Gustavo Aceves; The crucifixion of Jesus 01 Work, CONTEMPORARY Interpretation of the Bible! With Footnotes – 29

Gustavo Aceves (b. 1957, Mexico City)
Untitled/ The crucifixion of Jesus, c. 2009

Oil on canvas
210 x 170 cm
Private collection

The crucifixion of Jesus occurred in 1st-century Judea, most likely between AD 30 and 33. Jesus’ crucifixion is described in the four canonical gospels, referred to in the New Testament epistles.

Jesus was arrested and tried by the Sanhedrin, and then sentenced by Pontius Pilate to be scourged, and finally crucified by the Romans. Jesus was stripped of his clothing and offered wine mixed with myrrh or gall to drink before being crucified. He was then hung between two convicted thieves and died some six hours later. During this time, the soldiers affixed a sign to the top of the cross stating “Jesus of Nazareth, King of the Jews” which, according to the Gospel of John, was written in three languages. After Jesus’ death, one soldier pierced his side with a spear to be certain that he had died. More on The crucifixion of Jesus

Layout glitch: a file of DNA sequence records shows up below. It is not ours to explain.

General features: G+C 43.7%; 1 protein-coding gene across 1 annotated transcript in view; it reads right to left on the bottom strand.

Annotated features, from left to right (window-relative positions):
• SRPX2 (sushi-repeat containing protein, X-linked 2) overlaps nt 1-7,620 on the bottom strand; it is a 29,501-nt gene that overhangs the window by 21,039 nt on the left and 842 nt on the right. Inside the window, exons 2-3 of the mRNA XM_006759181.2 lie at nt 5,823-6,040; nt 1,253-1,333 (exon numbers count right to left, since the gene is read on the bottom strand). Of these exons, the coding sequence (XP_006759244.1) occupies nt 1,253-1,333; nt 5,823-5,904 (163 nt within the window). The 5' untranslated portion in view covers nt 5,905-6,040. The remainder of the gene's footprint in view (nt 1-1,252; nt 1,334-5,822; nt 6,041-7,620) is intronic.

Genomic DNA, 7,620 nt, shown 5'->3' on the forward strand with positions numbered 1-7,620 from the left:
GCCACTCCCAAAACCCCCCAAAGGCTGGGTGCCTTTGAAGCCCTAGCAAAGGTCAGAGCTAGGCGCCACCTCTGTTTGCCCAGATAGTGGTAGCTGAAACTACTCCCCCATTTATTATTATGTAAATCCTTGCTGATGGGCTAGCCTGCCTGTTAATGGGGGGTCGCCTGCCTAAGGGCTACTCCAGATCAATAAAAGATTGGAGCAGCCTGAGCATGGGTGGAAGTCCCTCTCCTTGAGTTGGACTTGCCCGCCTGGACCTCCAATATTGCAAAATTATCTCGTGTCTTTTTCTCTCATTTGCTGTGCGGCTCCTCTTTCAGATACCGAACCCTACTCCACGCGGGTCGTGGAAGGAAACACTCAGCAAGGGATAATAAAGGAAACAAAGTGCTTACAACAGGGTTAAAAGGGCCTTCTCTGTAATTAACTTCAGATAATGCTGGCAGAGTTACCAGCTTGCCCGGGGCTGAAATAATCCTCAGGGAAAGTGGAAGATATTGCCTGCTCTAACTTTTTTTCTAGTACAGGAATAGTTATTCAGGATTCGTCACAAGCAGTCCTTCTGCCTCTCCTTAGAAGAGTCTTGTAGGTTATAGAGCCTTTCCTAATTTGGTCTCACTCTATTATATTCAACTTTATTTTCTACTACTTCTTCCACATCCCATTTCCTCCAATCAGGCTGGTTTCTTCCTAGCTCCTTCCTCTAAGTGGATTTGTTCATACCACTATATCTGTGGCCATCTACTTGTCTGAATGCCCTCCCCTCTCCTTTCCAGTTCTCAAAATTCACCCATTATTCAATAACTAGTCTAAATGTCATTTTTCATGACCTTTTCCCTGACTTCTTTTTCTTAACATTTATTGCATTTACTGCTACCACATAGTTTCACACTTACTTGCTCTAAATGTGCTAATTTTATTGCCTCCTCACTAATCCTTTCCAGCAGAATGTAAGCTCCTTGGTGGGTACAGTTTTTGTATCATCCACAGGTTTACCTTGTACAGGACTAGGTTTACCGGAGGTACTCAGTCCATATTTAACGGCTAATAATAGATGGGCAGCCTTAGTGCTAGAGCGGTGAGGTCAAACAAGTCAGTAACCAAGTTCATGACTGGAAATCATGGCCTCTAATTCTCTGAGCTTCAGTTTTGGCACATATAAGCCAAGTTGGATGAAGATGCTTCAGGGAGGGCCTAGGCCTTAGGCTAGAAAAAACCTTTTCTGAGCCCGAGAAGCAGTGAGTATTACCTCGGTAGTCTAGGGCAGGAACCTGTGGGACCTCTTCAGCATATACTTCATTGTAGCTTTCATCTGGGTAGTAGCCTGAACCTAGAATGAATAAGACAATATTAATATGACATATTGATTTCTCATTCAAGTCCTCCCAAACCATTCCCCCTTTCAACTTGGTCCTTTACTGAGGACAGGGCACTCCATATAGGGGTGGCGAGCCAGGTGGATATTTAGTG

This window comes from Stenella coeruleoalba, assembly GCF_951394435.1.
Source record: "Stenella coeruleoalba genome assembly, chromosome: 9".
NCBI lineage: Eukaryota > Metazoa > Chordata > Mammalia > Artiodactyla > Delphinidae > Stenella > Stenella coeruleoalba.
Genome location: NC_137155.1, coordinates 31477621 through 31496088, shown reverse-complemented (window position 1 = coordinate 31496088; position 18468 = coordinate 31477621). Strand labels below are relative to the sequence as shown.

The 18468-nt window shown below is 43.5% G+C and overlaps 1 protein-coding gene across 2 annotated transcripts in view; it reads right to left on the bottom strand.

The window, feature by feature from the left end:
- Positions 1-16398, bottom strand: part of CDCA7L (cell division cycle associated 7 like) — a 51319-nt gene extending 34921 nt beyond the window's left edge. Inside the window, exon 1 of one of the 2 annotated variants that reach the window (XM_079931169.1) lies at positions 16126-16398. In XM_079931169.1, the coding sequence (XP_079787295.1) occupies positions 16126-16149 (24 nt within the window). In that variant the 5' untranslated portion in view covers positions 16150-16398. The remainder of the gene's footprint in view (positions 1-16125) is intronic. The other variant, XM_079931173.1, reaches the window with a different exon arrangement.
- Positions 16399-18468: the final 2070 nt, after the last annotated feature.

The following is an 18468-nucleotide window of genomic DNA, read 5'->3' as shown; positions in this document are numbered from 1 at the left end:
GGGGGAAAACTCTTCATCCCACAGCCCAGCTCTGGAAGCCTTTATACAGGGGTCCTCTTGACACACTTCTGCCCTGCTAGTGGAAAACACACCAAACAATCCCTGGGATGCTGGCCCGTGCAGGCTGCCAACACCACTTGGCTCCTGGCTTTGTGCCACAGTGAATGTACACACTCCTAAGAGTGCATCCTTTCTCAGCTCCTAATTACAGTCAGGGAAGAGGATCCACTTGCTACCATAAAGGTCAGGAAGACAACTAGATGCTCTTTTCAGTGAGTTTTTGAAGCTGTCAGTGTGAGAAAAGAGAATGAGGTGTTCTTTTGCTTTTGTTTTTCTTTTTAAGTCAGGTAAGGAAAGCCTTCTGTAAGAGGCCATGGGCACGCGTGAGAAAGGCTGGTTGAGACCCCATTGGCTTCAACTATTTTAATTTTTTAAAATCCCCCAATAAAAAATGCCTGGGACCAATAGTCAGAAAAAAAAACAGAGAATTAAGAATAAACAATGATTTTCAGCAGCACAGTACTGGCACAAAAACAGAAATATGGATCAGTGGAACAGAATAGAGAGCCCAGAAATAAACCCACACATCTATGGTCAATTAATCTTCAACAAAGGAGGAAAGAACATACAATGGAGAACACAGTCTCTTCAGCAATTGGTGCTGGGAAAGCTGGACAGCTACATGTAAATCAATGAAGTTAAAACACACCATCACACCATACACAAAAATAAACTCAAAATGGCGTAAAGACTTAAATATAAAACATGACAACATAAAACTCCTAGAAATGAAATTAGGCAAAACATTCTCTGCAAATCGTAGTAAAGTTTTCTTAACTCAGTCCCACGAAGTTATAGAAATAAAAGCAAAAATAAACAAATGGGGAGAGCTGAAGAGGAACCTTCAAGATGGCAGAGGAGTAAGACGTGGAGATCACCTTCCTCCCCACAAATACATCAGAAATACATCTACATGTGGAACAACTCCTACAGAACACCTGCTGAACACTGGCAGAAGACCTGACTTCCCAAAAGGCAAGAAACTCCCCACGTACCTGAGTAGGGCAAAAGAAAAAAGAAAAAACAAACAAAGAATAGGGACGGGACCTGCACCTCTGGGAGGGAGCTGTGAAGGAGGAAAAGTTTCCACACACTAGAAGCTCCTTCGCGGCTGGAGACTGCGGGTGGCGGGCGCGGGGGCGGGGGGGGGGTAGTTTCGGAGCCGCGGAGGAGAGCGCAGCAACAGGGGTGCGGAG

Gustavo Aceves (b. 1957, Mexico City) currently lives and works in Pietrasanta, Italy. Aceves is a self-taught artist who quickly built up a reputation as an influential painter working in Latin America. His paintings and works on paper focusing on the human figure draws upon Western pictorial traditions whilst using the large-scales common in Mexican murals. Aceves’ work has been exhibited around the world since the late 1970s including in the Museo del Palacio Bellas Artes in Mexico City, the Venice Biennale and the Beijing Biennale. His work can be found in the permanent collections of Museo Memoria y Tolerancia, Mexico City and the Vatican Museum, Rome. More on Gustavo Aceves

Please visit my other blogs: Art CollectorMythologyMarine ArtPortrait of a Lady, The OrientalistArt of the Nude and The Canals of VeniceAnd visit my Boards on Pinterest

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Author: zaidangallery

I search Art History for Beautiful works that may, or may not, have a secondary or unexpected story to tell. I then write short summaries that grow from my research. Art work is so much more when its secrets are exposed

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